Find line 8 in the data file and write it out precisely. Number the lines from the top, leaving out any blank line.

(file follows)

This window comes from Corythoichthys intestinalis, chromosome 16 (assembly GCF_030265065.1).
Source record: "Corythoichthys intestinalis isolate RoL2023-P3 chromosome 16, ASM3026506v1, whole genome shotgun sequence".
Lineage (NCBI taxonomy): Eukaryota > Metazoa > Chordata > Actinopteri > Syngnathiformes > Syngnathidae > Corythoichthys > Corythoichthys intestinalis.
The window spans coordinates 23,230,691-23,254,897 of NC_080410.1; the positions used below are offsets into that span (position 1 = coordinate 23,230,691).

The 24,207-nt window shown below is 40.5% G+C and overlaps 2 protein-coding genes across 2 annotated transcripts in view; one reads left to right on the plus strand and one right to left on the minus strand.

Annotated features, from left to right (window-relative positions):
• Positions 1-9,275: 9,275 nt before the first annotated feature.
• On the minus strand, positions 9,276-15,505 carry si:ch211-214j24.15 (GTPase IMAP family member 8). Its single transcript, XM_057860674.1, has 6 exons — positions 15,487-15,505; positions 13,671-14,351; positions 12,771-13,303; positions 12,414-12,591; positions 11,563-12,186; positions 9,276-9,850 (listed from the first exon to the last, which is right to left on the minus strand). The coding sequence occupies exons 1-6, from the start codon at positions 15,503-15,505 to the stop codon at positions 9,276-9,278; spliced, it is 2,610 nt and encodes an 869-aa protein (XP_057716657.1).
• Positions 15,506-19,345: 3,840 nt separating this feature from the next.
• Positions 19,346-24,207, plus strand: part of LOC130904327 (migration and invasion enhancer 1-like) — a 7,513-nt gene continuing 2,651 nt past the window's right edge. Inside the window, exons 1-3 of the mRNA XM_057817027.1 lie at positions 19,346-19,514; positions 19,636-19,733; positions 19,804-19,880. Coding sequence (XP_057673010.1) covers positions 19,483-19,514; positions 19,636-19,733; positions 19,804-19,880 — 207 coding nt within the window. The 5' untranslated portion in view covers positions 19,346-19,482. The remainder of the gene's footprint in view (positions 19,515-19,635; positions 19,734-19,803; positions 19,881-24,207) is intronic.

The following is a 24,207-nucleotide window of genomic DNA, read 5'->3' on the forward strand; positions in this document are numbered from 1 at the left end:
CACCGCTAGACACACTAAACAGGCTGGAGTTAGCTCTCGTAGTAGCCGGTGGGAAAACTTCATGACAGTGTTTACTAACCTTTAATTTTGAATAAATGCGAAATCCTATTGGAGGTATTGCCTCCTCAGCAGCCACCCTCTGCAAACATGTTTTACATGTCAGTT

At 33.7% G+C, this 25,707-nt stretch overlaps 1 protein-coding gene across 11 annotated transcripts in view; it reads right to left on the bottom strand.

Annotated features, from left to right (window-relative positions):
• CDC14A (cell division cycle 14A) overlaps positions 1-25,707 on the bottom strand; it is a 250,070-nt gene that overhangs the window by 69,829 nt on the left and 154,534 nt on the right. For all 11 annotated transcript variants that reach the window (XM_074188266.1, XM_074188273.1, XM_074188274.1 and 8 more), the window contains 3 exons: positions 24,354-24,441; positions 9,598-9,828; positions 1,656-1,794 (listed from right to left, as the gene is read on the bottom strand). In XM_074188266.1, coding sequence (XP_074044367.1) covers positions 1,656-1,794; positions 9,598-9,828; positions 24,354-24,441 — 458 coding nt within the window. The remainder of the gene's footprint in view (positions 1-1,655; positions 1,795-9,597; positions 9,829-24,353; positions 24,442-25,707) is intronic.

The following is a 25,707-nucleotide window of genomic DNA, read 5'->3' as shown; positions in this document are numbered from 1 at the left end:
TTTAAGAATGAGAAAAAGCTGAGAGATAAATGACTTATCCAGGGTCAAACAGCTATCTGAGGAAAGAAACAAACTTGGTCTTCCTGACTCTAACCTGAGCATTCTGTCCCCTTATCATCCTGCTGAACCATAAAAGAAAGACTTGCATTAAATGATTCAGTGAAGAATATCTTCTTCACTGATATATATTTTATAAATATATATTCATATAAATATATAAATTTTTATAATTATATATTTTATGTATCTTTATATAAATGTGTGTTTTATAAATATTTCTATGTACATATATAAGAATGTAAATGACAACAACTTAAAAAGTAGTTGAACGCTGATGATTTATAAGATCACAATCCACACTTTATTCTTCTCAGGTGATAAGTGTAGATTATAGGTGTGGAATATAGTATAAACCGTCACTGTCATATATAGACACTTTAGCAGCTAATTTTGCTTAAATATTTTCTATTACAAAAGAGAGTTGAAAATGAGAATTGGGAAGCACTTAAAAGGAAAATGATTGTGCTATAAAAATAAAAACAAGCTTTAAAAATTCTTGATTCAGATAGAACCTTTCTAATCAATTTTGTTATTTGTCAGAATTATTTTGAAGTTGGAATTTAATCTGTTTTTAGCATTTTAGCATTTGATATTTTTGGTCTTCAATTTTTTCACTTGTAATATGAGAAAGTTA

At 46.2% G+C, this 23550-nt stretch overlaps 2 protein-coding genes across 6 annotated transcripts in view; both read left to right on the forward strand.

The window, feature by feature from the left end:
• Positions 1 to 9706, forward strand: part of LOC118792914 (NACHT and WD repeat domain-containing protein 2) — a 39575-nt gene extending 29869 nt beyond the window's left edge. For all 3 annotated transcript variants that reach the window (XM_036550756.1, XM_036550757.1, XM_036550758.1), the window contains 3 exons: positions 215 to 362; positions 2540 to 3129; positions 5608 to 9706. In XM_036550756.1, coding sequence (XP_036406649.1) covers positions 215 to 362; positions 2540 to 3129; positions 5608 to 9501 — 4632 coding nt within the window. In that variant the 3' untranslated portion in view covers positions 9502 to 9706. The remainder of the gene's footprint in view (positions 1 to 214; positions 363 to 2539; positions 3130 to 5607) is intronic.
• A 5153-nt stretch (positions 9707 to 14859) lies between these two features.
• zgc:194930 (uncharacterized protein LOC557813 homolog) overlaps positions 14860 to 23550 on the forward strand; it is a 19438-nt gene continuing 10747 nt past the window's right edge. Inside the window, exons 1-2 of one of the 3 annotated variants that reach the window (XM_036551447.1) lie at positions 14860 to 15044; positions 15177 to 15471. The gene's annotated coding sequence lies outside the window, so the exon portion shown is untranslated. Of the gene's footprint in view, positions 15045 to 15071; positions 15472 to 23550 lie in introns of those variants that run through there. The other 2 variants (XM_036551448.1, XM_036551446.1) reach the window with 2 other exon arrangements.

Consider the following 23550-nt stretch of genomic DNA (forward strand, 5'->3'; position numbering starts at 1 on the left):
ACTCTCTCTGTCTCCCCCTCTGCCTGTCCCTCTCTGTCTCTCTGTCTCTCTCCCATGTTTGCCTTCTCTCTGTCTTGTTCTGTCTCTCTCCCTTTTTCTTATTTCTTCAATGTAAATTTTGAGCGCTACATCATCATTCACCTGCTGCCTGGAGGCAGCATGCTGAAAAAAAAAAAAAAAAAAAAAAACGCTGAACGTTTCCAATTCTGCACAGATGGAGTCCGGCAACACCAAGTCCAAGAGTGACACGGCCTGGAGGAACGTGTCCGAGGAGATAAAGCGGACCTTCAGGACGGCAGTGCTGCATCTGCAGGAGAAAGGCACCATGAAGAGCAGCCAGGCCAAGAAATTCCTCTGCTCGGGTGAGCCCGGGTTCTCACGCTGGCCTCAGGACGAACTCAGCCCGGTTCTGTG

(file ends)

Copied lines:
• On the minus strand, positions 9,276-15,505 carry si:ch211-214j24.15 (GTPase IMAP family member 8). Its single transcript, XM_057860674.1, has 6 exons — positions 15,487-15,505; positions 13,671-14,351; positions 12,771-13,303; positions 12,414-12,591; positions 11,563-12,186; positions 9,276-9,850 (listed from the first exon to the last, which is right to left on the minus strand). The coding sequence occupies exons 1-6, from the start codon at positions 15,503-15,505 to the stop codon at positions 9,276-9,278; spliced, it is 2,610 nt and encodes an 869-aa protein (XP_057716657.1).